Two graphics processors and a fast Intel CPU drive this curvy 13-incher, but is that enough to award the Samsung SF310 the checquered flag?
Smaller than the popular 15in notebook and larger than a netbook, the 13in-screen portable remains a favourite size for laptops. And it’s certainly a crowded market at this size.
Samsung’s SF310 stands out from its unlucky-numbered peers with some unusual styling touches, and a particularly fast processor for the category.
At just under 2.1kg, it’s also on the fashionably light side. The use of thin plastics for its casing probably helps here, although it doesn’t add much to the feeling of quality. In fact, we found the SF310 a little insubstantial feeling, a sense of putting on appearances to impress the casual shopper.
New gloss in town
Our sample featured a gloss white lid back, which has the benefit of not showing fingerprint marks as readily as the high-gloss black plastic that Samung usually favours.
The shiny theme continues inside, with a highly reflective gloss display whose reflections made it particularly difficult to use, surrounded by a shiny carbon fibre-effect lacquered screen bezel. The wrist-rest area of the notebook is a thin sheet of brushed aluminium in black finish, slightly warped and rippled on our sample.
Some scrimping on the components was highlighted by a particularly weak trackpad. Placed in what we find to be an ergonomically unsound offset-to-left position, this Elan-sourced device takes the Mac-like buttonless form.
The entire surface is hinged at the back, but tended to rattle whenever pressed, betraying its cheap manufacture even before we tried to steer the cursor erratically around the screen. This part lists some multi-touch control, which it could achieve after a fashion.
The keyboard fared slightly better, a Scrabble-tile design that allowed easy and fast typing.
The styling touch that immediately catches the eye is the fins on either side of the keyboard, with curvy contours that swoop up gently, countered by some sculpting into the screen bezel to accomodate the protuberances.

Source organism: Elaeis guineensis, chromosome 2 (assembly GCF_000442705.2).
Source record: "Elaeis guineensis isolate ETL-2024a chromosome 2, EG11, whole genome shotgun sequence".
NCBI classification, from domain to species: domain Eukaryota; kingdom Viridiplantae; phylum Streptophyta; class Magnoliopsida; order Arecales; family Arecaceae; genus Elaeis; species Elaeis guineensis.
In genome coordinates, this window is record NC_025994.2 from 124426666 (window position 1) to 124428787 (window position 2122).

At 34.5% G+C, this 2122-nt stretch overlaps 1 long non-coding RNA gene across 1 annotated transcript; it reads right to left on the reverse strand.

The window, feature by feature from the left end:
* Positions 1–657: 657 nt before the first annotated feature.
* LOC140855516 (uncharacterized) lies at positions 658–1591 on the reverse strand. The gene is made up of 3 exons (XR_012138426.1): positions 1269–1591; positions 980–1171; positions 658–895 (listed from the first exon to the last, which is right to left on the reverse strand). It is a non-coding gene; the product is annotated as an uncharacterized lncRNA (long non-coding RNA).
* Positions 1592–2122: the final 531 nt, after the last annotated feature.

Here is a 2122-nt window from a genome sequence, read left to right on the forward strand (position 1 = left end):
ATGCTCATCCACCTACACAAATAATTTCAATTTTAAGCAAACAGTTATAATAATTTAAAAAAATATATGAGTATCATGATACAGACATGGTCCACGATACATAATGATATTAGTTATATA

Ranged along the left of the Samsung SF310 are the power inlet socket, ethernet, VGA analogue video, a pair of audio jacks and SD card slot.
In an unsuccessful attempt to make a line of ports more elegant, Samsung has hidden some away. A plastic flap wobbles down to reveal an HDMI digital video output, and two USB 2.0 ports.
On the right side of the Samsung SF310 is a tray-load DVD±RW optical drive and another USB 2.0 port.
Vent white underbelly
Turn the Samsung SF310 laptop over and you’ll find a random-looking assortment of air vents, and a hatch to access the 320GB hard disk and two memory slots.
These are filled nicely already with 4GB RAM. Conspicuously absent is any battery bay. Samsung has boldly copied Apple by making the Samsung SF310’s 60Wh battery non-removable.
It doesn’t have quite the stamina of an Apple MacBook though, but surviving a still-useful five hours in the MobileMark 2007 Productivity test.
Graphics performance is fairly typical for Intel’s new generation of integrated video acceleration, averaging 17fps in the game of FEAR at Maximum detail. We saw this framerate pick up to a playable 45fps at reduced Medium settings.
But the Samsung SF310 also packs a discrete nVidia GeForce 310M card, which kicks in for certain apps using nVidia’s Optimus auto-switching technology.
In the same FEAR game with the nVidia card you can expect to see around 33fps at Maximum detail. So the Samsung SF310 is very far from taking any gamesmeister laurel, but with nVidia’s help can push pixels about twice as fast Intel will let you.
Where the Samsung SF310 excels most is in raw real-world performance, thanks to its 2.53GHz Intel Core i5-540M processor. This chip, which revs to 3.07GHz when required, allowed the laptop to score 108 points in the WorldBench 6 speed test.
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